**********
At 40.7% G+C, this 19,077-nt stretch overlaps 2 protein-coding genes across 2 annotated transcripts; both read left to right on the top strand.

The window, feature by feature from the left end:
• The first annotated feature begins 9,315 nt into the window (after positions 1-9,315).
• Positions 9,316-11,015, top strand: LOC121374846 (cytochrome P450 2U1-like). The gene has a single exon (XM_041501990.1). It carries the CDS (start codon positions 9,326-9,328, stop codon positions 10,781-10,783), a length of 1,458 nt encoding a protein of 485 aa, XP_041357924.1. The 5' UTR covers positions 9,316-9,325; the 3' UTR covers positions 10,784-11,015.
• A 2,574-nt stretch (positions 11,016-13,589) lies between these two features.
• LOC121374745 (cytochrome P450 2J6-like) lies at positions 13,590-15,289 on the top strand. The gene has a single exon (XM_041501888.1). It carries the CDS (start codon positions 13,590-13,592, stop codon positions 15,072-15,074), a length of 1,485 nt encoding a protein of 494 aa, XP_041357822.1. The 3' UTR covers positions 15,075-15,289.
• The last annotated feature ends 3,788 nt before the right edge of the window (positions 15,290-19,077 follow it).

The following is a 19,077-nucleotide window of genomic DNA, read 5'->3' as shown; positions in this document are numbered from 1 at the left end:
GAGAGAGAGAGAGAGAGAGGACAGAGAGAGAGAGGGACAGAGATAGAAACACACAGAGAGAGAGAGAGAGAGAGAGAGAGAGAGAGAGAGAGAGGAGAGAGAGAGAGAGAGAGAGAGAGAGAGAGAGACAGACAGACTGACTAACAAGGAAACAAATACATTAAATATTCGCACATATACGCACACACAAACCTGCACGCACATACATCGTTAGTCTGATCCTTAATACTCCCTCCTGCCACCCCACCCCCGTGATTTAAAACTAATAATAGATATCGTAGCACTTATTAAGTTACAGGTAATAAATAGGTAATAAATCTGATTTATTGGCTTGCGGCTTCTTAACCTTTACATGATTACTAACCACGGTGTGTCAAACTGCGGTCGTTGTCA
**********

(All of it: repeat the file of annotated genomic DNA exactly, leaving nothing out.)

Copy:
At 40.7% G+C, this 19,077-nt stretch overlaps 2 protein-coding genes across 2 annotated transcripts; both read left to right on the top strand.

The window, feature by feature from the left end:
• The first annotated feature begins 9,315 nt into the window (after positions 1-9,315).
• Positions 9,316-11,015, top strand: LOC121374846 (cytochrome P450 2U1-like). The gene has a single exon (XM_041501990.1). It carries the CDS (start codon positions 9,326-9,328, stop codon positions 10,781-10,783), a length of 1,458 nt encoding a protein of 485 aa, XP_041357924.1. The 5' UTR covers positions 9,316-9,325; the 3' UTR covers positions 10,784-11,015.
• A 2,574-nt stretch (positions 11,016-13,589) lies between these two features.
• LOC121374745 (cytochrome P450 2J6-like) lies at positions 13,590-15,289 on the top strand. The gene has a single exon (XM_041501888.1). It carries the CDS (start codon positions 13,590-13,592, stop codon positions 15,072-15,074), a length of 1,485 nt encoding a protein of 494 aa, XP_041357822.1. The 3' UTR covers positions 15,075-15,289.
• The last annotated feature ends 3,788 nt before the right edge of the window (positions 15,290-19,077 follow it).

The following is a 19,077-nucleotide window of genomic DNA, read 5'->3' as shown; positions in this document are numbered from 1 at the left end:
GAGAGAGAGAGAGAGAGAGGACAGAGAGAGAGAGGGACAGAGATAGAAACACACAGAGAGAGAGAGAGAGAGAGAGAGAGAGAGAGAGAGAGAGGAGAGAGAGAGAGAGAGAGAGAGAGAGAGAGAGACAGACAGACTGACTAACAAGGAAACAAATACATTAAATATTCGCACATATACGCACACACAAACCTGCACGCACATACATCGTTAGTCTGATCCTTAATACTCCCTCCTGCCACCCCACCCCCGTGATTTAAAACTAATAATAGATATCGTAGCACTTATTAAGTTACAGGTAATAAATAGGTAATAAATCTGATTTATTGGCTTGCGGCTTCTTAACCTTTACATGATTACTAACCACGGTGTGTCAAACTGCGGTCGTTGTCA